Asem Tag is Tapping Brilliance

“I just want to do that for as long as I can - help the sound and the artists of the Middle East go as far as they can reach on the global scale and export Arab culture to the world.”

Asem Tag is Tapping Brilliance
Menna Shanab

The name Asem Tag rings with the deafening success of Egyptian artist Wegz. It’s understandable, Tag (Instagram) played an instrumental role as Wegz’s manager in the now superstar’s meteoric rise, his name reverberating across the MENA’s musical ecosystem. But, before assuming his managerial position, he was something of a local legend and a venerated community-builder in the embryonic days of the Egyptian underground music scene, laying down the building blocks that would serve as the foundation for the next decade of alternative, left-field dance music in Egypt. 

During his heyday as a DJ and producer, Tag electrified dance-floors across Egypt and Europe with his prolific electronic music collective KIK, as well as through VENT, the Downtown Cairo watering hole he co-founded with long-time collaborator and household name ZULI, that would come to define an entire era of music, and a precedent for the kind of hard-hitting, experimental sounds he would become known for. Experimenting with an almost irreverent mix of sonic styles, Tag shut down clubs armed with his repertoire of rousing old school house, gritty hip-hop and pulverizing industrial techno, all while crafting his own intricately textured soundscapes, with his original works eventually finding a home on esteemed UK labels such as Opal Tapes and Seagrave.

Hot on the heels of the first Wireless Festival in the Middle East, with Wegz taking centre stage, sitting squarely at the top of the game, Tag took a moment to reflect on the litany of titles he’s accumulated  and hats he’s worn throughout his life. With a sense of humility that is as rare as it is endearing, Tag dug into his treasure trove of memories, unraveling bits and pieces of his life with a remarkable level of introspection. When asked about the genesis of his moniker $$$TAG$$$, Assem Tag responds with a pause, a light-hearted chuckle, and a seemingly endless cascade of star-studded anecdotes that underscored the collaborative nature of his musical endeavors.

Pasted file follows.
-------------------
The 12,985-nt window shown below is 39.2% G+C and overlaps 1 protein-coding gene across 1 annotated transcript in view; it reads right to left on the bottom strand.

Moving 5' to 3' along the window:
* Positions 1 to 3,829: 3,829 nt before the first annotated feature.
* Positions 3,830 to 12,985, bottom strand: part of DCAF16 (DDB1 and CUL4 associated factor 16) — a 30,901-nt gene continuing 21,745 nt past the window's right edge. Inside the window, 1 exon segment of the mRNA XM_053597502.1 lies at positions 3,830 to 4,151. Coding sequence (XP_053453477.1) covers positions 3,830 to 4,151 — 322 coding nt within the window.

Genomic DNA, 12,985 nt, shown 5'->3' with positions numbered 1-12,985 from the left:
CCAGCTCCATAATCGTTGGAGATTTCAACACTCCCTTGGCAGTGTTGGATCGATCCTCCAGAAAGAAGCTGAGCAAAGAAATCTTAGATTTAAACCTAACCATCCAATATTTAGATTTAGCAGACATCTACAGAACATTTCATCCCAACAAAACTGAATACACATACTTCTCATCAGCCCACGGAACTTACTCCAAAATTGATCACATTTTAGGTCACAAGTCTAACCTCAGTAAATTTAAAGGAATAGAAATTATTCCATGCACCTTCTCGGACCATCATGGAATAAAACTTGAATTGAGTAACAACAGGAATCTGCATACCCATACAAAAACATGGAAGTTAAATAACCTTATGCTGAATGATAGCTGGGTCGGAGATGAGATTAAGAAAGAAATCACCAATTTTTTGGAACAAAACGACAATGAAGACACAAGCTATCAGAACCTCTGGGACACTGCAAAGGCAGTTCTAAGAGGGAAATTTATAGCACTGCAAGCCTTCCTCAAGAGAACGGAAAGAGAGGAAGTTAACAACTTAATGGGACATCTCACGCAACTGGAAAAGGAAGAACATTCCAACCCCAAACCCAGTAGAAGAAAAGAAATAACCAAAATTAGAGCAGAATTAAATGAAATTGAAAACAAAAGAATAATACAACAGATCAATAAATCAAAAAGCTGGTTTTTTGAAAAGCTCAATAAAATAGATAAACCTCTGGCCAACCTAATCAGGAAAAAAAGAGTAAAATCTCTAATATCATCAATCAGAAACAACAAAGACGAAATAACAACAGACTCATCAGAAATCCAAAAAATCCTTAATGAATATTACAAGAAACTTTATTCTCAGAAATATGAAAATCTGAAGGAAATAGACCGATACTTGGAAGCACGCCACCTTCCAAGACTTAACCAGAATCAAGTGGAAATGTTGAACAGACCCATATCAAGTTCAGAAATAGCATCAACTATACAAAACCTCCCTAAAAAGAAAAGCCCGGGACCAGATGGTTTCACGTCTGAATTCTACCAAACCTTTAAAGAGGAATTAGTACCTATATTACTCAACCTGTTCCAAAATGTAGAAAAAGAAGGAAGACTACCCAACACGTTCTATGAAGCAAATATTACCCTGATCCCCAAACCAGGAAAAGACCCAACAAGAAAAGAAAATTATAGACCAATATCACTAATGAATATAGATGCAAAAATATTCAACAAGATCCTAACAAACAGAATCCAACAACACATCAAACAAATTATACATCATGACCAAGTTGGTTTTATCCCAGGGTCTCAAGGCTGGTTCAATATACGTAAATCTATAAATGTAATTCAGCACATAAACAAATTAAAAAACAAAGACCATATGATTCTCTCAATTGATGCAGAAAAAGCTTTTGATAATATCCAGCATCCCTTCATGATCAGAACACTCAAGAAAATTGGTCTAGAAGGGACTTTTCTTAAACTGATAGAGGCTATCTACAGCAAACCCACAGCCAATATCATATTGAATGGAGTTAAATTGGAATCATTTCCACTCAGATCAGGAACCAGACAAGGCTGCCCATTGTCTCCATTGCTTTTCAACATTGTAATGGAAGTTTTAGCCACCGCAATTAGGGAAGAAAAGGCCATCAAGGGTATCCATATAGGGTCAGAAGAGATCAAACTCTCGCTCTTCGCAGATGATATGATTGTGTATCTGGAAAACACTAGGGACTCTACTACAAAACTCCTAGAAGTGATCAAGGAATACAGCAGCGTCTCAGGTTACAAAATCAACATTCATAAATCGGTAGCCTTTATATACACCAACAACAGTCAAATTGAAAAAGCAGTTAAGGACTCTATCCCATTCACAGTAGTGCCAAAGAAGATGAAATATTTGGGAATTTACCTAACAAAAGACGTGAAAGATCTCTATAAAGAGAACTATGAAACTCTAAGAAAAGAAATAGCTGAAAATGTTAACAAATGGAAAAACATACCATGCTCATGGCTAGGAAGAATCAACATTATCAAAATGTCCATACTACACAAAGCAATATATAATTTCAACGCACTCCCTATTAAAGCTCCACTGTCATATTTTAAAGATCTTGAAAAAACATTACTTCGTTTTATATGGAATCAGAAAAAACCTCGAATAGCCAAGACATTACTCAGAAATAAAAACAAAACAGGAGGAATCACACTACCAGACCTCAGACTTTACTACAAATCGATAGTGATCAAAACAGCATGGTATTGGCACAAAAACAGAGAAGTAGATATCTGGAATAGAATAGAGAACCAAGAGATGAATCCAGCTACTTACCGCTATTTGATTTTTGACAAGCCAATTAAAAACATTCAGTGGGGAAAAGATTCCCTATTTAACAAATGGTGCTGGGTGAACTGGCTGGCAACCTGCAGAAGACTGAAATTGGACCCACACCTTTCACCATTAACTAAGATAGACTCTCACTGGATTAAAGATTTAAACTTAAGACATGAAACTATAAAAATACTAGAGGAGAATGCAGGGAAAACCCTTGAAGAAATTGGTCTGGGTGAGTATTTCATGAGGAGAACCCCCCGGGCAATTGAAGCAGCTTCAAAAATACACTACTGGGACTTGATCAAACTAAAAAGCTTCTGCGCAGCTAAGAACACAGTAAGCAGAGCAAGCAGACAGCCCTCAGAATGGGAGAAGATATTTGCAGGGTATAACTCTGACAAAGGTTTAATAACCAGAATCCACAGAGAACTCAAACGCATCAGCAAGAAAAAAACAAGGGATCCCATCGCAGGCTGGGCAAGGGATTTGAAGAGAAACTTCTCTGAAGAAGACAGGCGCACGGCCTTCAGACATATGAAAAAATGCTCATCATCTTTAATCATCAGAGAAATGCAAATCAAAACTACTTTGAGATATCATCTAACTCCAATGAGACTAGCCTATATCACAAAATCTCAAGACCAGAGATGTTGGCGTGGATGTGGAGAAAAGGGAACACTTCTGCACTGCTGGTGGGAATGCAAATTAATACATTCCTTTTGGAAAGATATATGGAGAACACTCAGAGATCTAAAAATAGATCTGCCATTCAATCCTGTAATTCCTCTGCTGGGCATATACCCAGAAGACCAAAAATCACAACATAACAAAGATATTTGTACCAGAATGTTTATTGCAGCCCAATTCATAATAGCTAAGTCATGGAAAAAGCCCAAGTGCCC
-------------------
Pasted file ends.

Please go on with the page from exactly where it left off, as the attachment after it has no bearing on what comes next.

As it turns out, even his most recognizable alias was the result of a creative collaboration with fellow artists Abyusif, ZULI, and others. “One day, Abyusif insists that ZULI and I both write 16 bars on his track. When it came time to release it, I was looking for a rap name,” he recounts. In a moment of levity, someone suggested “Tag Money”. It started as a joke, then it just stuck and became my name for anything related to music.” 

The 2011 Egyptian revolution served as a turning point for Tag and his creative partner ZULI, catalyzing the inception of Cairo’s premier alternative music venue and club, VENT. After the departure of high-end clientele from the renowned Downtown Cairo cabaret Arabesque due to the area’s highly politicized climate, Tag and ZULI seized the opportunity to create a space of their own, challenging the exclusive community of partygoers and promoters who controlled the means of shaping popular taste, and the stagnant, unstimulating artistic landscape. “We were frustrated with the lack of opportunities for emerging artists like ourselves, and the ecosystem of booking and how the venues really didn’t want to take any risks and always just went for whatever was already popular for traction,” he says.